6 Robin Williams Movies That Teach Us Progressive Values

By Mindy Fischer via Liberals Unite

There’s no doubt that Robin Williams could make us laugh, but he did a whole more than that. He made us think and dream. Because he wasn’t afraid to tackle the tough social issues in our society. In his personal life he was involved in nearly 30 charity organizations and he was always quick to help with things like campaigning for the G.I. Bill, or raising money after Hurricane Katrina.

But in my opinion he taught us the most through his incredible acting and story lines. Here are some of the great movie roles that Williams played while teaching us that it’s OK to deal head-on with today’s social problems. To say that these roles show how progressive he was seems to diminish his talents somehow. I would say instead that through his acting, he taught us how to be human.

1. The Fisher King

In this movie Williams took on the problems of homelessness and mental health problems.

“There’s three things in this world that you need: Respect for all kinds of life, a nice bowel movement on a regular basis, and a navy blazer,”

The National Alliance for Mental Illness named this movie one of the top movies of all time to accurately portray mental illness. Robin Williams’ character plays a homeless man suffering from Post Traumatic Stress Disorder. And for this role, Williams received an Oscar nomination. In addition to this great movie, Williams also helped organize Comic Relief, which raised money for the homeless.

2. Good Will Hunting

In Good Will Hunting, Williams tackled the issue of domestic violence.

“You’ll have bad times, but it’ll always wake you up to the good stuff you weren’t paying attention to.”

” I DON’T BLAME YOU! It’s not about *you*, you mathematical dick!”

In this movie Robin Williams played the role of a compassionate psychiatrist. He gives an Academy Award winning performance when he counsels Matt Damon’s character who has been severely abused. After learning of the boy’s violent beatings, Williams reveals that he was also abused as a child.

3. The Birdcage

Williams took on the issues of gender identity and homosexuality in this amazing film.

“Yes, I wear foundation. Yes, I live with a man. Yes, I’m a middle-aged fag,” Williams says as Armand in the movie. “But I know who I am, Val. It took me twenty years to get here, and I’m not gonna let some idiot senator destroy that.”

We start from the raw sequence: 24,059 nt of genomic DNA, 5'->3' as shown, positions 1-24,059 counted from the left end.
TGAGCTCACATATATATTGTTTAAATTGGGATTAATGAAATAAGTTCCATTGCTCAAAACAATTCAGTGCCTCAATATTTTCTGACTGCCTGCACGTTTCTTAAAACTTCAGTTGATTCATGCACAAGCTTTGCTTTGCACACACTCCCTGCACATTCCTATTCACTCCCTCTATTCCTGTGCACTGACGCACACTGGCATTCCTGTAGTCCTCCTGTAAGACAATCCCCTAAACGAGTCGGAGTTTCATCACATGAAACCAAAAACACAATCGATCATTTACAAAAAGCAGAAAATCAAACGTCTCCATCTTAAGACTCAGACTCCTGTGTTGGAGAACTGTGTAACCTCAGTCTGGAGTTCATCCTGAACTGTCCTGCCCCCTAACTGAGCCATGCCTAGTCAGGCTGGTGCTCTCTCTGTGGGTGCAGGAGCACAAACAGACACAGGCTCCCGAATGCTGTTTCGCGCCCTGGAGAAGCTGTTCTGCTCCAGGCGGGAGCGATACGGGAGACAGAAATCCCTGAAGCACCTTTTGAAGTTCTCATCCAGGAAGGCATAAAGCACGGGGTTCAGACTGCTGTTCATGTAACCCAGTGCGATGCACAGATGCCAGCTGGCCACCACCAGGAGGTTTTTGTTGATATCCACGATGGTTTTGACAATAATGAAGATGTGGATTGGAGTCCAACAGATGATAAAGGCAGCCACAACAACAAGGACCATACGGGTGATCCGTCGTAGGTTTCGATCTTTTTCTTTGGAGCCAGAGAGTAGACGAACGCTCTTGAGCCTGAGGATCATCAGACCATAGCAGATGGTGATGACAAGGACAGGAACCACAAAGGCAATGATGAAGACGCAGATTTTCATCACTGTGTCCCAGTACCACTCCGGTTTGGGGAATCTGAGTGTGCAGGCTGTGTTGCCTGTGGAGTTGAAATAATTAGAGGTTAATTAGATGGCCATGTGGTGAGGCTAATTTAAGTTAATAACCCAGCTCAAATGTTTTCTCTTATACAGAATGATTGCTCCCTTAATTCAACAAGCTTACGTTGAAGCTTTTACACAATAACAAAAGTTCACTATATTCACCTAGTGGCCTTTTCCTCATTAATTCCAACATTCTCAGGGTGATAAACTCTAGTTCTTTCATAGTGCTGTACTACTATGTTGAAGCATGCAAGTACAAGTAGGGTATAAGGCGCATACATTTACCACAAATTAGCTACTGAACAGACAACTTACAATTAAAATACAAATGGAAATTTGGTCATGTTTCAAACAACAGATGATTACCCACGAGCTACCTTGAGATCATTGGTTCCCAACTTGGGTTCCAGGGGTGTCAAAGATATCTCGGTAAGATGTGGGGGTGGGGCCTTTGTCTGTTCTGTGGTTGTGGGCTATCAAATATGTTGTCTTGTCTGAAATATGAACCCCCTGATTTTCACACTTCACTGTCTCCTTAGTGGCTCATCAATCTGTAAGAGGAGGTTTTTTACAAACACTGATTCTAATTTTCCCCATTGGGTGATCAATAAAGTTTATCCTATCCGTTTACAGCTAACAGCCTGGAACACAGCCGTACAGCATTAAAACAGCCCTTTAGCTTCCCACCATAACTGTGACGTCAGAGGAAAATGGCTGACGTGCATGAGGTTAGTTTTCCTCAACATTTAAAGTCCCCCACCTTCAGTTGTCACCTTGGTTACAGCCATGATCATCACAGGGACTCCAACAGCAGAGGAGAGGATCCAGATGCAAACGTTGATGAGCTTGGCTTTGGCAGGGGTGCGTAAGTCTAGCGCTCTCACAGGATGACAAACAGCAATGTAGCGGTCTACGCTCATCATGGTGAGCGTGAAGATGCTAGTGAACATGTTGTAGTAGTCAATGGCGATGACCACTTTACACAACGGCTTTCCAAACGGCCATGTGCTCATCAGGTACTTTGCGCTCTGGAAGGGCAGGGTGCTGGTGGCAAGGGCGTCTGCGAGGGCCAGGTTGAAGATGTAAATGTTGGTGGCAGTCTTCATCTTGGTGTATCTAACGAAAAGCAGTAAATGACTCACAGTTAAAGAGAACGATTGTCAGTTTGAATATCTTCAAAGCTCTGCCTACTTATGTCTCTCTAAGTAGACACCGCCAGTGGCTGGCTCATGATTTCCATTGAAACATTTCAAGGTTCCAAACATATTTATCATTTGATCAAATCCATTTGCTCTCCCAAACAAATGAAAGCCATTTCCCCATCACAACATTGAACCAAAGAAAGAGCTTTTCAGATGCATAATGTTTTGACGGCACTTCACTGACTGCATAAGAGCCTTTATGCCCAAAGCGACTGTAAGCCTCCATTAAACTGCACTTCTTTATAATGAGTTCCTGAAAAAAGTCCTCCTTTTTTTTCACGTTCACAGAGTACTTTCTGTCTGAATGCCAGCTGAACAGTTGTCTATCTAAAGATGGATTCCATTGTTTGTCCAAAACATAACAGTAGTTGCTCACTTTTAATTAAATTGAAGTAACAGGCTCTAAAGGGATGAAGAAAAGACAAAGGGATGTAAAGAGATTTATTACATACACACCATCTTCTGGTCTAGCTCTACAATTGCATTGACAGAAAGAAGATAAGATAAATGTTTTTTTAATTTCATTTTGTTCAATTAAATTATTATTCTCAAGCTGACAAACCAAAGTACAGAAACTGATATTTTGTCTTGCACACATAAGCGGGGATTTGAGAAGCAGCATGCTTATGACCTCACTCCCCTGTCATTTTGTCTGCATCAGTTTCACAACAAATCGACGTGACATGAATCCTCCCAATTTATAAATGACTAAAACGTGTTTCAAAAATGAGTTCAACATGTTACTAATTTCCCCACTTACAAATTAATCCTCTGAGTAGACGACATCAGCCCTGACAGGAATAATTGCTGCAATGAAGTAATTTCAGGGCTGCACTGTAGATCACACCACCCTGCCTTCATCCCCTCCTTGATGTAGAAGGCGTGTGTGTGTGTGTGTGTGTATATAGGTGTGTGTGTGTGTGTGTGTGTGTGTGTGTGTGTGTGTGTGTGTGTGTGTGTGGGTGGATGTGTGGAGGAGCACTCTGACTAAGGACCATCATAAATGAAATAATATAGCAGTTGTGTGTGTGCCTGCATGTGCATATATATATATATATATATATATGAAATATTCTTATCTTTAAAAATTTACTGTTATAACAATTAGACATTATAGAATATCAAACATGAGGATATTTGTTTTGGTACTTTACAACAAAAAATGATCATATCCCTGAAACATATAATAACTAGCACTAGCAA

In The Birdcage, Robin Williams and Nathan Lane play a loving gay couple who eventually teach their son that there is no reason to be ashamed of his gay family. This film was one of several in which Williams tried to normalize cross-dressing.


4. Good Morning Vietnam

In this 1985 movie, Williams took on the subject of freedom of the press.

“Hey, we’re back. That last two seconds of silence was Marcel Marceau’s newest hit single, “Walkin In The Wind.” And now, here are the headlines. Here they come right now. Pope actually found to be Jewish. Liberace is Anastasia and Ethel Merman jams Russian radar. The East Germans, today, claimed the Berlin Wall was a fraternity prank. Also the Pope decided today to release Vatican-related bath products. An incredible thing, yes, it’s the new Pope On A Rope. That’s right. Pope On A Rope. Wash with it, go straight to heaven.”

In Good Morning Vietnam Robin Williams plays the role of Airman Second Class Adrian Cronauer, who is a radio DJ in Vietnam during the Vietnam War. He goes against his commanders and locks himself in the radio booth so that he can report the news and bombings that were actually going on.

And not only did Williams teach us about press freedoms at times of war, but his character also was kind and compassionate to the local Vietnamese people. He taught us many great things in his movies, and this one is no exception. Williams assimilated to the local culture instead of demonizing them. He realized that he could actually learn something from them.

5. Patch Adams

In Patch Adams, Williams took on the issues of patient autonomy and the importance of Universal healthcare.

“You treat a disease, you win, you lose. You treat a person, I guarantee you, you’ll win, no matter what the outcome.”

“Our job is improving the quality of life, not just delaying death.”

In this movie, Williams plays the character Patch Adams. He finds out how to treat patients by admitting himself into a mental hospital. And because of his experience there he goes to medical school and becomes a doctor. He makes the point throughout this film that patients should be treated with dignity. Williams is great in this movie and he really shows us how important compassion and humor are for all of us.

6. What Dreams May Come

In this incredible movie, Williams tackles the subject of suicide.

“A whole human life is just a heartbeat here in Heaven. Then we’ll all be together forever.”

“What some folks call impossible, is just stuff they haven’t seen before.”

I have always loved this film, but now that Robin Williams is gone it seems even more important, and even ironic. In this movie, Williams character’s wife commits suicide after the death of her family and is doomed to spend eternity in her own private hell of despair. Through Williams’ character’s unselfish love and determination to spend it in hell with her because of his love for her, the two are reunited in heaven, along with their children.

 

Rest now Mr. Williams….your work here is done.


This work by Liberals Unite is licensed under a Creative Commons Attribution 3.0 Unported License

Mirrored from Samuel Lynn Warde’s Liberals Unite

——–

Related video added by Juan Cole:

ABC News: “Robin Williams’ Interviews Throughout the Years”

Mindy Fischer Mindy Fischer is a lefty-liberal, freelance political writer. Follow her on Facebook and on Twitter.

3 Responses

  1. Mindy this is a great article. I won’t say I tear up easy, but your writing did it for me. Thanks for the memories!

Comments are closed.